Britain's Conservative Party, teetering on the brink of a general election, has scented possible populist advantage in attacking the BBC for its current cost-cutting dementia.
Not, you understand, that the party is against cost-cutting per se - indeed it has displayed much enthusiasm for such exercises both in and out of office.
Rather it objects to the BBC's current decimation of jobs and services with one hand whilst the other grabs fistfuls of public money in the shape of an increase in its compulsory license fee - equivalent to £130 million annually.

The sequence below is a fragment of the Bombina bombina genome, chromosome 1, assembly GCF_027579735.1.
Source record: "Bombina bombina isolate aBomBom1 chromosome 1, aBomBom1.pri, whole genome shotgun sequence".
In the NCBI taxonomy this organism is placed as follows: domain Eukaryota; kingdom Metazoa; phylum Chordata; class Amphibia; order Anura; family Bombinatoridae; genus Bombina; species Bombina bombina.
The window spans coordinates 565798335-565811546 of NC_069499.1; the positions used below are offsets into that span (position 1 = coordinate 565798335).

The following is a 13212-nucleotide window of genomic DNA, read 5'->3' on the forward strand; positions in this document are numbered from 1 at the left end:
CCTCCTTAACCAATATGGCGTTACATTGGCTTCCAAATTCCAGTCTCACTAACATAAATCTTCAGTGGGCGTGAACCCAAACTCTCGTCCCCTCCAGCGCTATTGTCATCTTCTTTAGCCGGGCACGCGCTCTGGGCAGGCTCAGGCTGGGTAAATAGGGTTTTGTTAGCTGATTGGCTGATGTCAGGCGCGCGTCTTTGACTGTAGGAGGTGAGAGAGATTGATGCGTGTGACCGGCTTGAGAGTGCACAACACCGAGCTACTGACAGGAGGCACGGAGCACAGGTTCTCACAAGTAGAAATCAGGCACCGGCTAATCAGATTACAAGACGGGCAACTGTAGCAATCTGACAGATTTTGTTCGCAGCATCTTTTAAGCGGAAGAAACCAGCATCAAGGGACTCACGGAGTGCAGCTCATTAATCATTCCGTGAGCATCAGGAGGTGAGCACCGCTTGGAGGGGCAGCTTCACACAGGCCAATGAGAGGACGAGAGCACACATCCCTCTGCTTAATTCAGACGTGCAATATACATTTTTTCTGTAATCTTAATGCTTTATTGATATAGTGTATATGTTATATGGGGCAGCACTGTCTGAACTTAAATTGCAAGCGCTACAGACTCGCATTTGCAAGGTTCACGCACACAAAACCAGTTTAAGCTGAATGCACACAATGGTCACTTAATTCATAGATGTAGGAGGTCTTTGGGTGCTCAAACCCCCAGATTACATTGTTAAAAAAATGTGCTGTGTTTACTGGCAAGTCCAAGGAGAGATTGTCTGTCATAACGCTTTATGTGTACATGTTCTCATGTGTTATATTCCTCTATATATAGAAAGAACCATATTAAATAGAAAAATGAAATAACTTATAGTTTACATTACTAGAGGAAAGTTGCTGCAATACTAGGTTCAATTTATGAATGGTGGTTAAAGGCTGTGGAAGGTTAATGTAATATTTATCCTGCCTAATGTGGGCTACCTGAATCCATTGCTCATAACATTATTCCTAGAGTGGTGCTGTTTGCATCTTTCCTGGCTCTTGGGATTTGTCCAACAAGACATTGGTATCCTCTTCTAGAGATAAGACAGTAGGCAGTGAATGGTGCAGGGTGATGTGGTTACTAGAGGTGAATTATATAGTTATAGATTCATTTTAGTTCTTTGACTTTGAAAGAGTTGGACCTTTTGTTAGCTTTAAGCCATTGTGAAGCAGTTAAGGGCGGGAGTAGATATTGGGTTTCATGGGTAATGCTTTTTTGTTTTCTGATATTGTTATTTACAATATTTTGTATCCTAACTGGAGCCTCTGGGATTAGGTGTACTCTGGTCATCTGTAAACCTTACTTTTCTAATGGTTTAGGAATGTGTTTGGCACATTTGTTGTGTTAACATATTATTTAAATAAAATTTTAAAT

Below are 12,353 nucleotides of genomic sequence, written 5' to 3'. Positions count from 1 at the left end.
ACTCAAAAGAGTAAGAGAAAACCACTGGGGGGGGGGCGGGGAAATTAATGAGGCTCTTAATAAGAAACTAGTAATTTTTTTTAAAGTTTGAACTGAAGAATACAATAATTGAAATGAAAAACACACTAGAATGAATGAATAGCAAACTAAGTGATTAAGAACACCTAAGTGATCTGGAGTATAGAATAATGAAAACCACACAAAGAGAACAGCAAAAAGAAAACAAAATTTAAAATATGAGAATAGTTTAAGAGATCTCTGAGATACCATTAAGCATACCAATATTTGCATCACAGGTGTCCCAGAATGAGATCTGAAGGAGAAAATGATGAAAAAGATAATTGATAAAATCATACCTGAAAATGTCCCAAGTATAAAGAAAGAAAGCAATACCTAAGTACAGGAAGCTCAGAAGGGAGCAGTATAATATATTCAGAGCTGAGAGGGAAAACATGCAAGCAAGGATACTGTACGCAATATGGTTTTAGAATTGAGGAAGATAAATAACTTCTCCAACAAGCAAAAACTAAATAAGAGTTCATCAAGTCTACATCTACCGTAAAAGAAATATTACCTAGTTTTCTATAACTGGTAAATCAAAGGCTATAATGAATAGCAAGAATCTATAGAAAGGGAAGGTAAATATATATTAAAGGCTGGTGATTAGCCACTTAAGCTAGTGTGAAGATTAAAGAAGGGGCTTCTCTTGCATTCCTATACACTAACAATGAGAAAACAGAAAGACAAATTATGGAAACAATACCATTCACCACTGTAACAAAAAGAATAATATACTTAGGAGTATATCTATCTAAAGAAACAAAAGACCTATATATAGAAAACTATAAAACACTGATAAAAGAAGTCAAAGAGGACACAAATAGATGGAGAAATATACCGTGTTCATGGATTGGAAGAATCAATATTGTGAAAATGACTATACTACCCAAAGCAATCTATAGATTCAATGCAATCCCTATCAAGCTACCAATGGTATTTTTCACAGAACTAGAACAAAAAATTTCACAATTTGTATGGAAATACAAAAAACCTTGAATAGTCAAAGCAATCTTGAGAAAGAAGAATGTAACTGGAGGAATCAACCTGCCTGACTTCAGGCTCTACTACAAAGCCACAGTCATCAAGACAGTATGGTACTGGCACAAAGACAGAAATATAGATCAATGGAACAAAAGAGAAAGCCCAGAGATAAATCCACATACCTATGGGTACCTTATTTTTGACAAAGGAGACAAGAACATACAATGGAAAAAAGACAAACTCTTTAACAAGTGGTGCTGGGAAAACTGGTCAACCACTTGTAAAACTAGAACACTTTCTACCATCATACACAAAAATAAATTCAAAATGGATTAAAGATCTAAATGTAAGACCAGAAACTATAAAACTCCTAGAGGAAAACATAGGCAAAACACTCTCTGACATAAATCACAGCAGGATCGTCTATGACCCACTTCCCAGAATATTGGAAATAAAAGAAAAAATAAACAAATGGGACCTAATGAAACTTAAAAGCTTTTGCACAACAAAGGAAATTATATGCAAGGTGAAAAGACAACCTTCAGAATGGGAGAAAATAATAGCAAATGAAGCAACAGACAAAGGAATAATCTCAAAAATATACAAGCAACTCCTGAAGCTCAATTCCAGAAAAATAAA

The fee was raised on April 1 by 4.5%, from £121 ($228.54; €176.22) a year to £126.50, under a system agreed by a bipartisan parliamentary committee.
Nonetheless, John Whittingdale, Conservative shadow secretary of state for culture, media and sport, slammed the BBC for levying the additional fees while implementing a so-called efficiency savings package.
Said he: "If the BBC can make savings of that size then there is no need for the licence fee payer to have to pay more."
And, as Whittingdale knows full well, the already overburdened UK taxpayer is unlikely to disagree.
Data sourced from Media Week (UK); additional content by WARC staff